Wimal Weerawansa

MP Weerawansa describes wealth inequality as income inequality


The wealthiest 1% in Sri Lanka enjoy 31% of the national income. Similarly, the 10% at the highest stratum of society, inclusive of that 1%, enjoy 64% of the national income […]. After that, the 50% at the bottom enjoy 4% of the national income.

Wimal Weerawansa's YouTube Channel | January 30, 2024


Partly True

Fact Check

The MP argued at a press conference that Sri Lanka’s tax policies don’t take adequate account of the huge inequality existing among Sri Lankan citizens, when designing the distribution of the tax burden. In support of this larger argument, he provided the above statistics highlighting inequality.

To check this claim, FactCheck.lk consulted the World Inequality Database (WID) and the 2019 Human Development Report (HDR) by the UNDP. The most recent figures are reported for 2022.

According to the available data, the distribution of national income in Sri Lanka is different from the figures cited by the MP, and the inequality of income is notably less than what is cited. The top one percent are recorded as having received 15% of the total income, and not 31% as cited by the MP. Likewise, the top ten percent received only 42%, not 64% of the income, and the bottom fifty percent received 16% and not just 4% of the income.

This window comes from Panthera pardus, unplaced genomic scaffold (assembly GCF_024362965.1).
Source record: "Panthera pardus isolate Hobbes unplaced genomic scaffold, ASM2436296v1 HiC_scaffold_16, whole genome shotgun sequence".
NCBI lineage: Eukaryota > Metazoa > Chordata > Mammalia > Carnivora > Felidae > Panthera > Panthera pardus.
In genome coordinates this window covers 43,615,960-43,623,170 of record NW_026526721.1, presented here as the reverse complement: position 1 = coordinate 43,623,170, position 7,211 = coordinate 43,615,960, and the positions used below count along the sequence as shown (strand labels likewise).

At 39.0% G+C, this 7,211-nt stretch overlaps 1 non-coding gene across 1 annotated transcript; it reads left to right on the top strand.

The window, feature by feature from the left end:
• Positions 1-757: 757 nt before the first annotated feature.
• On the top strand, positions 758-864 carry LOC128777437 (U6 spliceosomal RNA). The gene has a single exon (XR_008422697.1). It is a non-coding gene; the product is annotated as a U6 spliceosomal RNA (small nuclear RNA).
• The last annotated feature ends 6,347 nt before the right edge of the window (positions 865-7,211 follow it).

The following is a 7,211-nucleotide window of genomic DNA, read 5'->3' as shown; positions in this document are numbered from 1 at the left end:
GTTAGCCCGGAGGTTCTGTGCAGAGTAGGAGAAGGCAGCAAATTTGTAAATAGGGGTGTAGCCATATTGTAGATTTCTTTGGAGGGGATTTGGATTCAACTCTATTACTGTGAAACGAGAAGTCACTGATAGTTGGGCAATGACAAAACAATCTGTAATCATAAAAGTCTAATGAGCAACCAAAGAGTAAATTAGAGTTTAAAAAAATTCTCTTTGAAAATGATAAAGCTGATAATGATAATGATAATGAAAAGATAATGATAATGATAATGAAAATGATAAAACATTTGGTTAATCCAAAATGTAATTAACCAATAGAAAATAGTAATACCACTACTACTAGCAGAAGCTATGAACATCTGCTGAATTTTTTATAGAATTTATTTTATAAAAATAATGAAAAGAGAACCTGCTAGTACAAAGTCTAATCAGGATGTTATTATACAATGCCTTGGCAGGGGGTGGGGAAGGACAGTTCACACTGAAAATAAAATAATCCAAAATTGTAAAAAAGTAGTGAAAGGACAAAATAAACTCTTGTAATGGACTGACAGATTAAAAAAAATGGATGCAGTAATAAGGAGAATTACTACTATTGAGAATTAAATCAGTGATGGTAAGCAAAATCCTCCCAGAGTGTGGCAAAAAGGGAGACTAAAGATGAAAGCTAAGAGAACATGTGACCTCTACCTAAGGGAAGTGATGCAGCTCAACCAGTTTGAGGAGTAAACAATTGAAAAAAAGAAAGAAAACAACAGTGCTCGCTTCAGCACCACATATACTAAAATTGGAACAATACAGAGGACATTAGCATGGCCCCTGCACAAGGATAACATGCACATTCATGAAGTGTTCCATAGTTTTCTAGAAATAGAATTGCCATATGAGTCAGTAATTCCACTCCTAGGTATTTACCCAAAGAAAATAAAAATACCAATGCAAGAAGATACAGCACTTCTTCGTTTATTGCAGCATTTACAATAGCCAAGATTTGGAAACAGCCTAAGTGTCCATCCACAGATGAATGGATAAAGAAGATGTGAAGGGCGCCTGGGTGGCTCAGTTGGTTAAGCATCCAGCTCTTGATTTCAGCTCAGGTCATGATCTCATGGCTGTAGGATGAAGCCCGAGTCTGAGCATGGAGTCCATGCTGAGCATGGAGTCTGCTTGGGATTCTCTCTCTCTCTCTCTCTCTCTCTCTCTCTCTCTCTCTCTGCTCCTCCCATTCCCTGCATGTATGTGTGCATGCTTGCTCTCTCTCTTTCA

In attempting to understand how the MP had arrived at his numbers, FactCheck.lk found that the MP had cited figures related to wealth inequality in Sri Lanka, and not income inequality.

Inequality can be quantified both in terms of income or wealth across different strata of society; but they are quite different measures/statistics. According to the HDR, income is measured as wages, salaries, profits, and earnings over a given period. By contrast, wealth is measured as the total current value of accumulated assets owned by individuals (e.g., savings, properties, investments) minus all debts.

It’s possible for a person to be wealth-rich and income-poor (e.g. a government pensioner living on a valuable inherited property). Likewise, it is possible to be income-rich and wealth-poor (e.g. a young stockbroker that does not own any land or vehicles).

The MP’s cited figures align with the distribution reported of net personal wealth across society, and not the distribution of total national income as he claimed (see Exhibit 1). Overall, the MP is setting out to highlight inequality in society, and arguing for taxes that take more from those who are better off and less from those who are worse off. Wealth inequality that he cites correctly (though mislabeling it as income inequality) is an important measure of inequality and a valid focus of tax policy. The MP’s statement is not correct, as he mislabels the “wealth” inequality statistics as “income” inequality statistics. However, if correctly labelled that statistic on wealth inequality does support the argument he is making.

Therefore, we classify the MP’s statement as PARTLY TRUE.


Exhibit 1: Share of Net Personal Wealth and Total National Income held by the 1 Top 1%, Top 10% and Bottom 50% of Sri Lanka in 2022


World Inequality Database, accessed via

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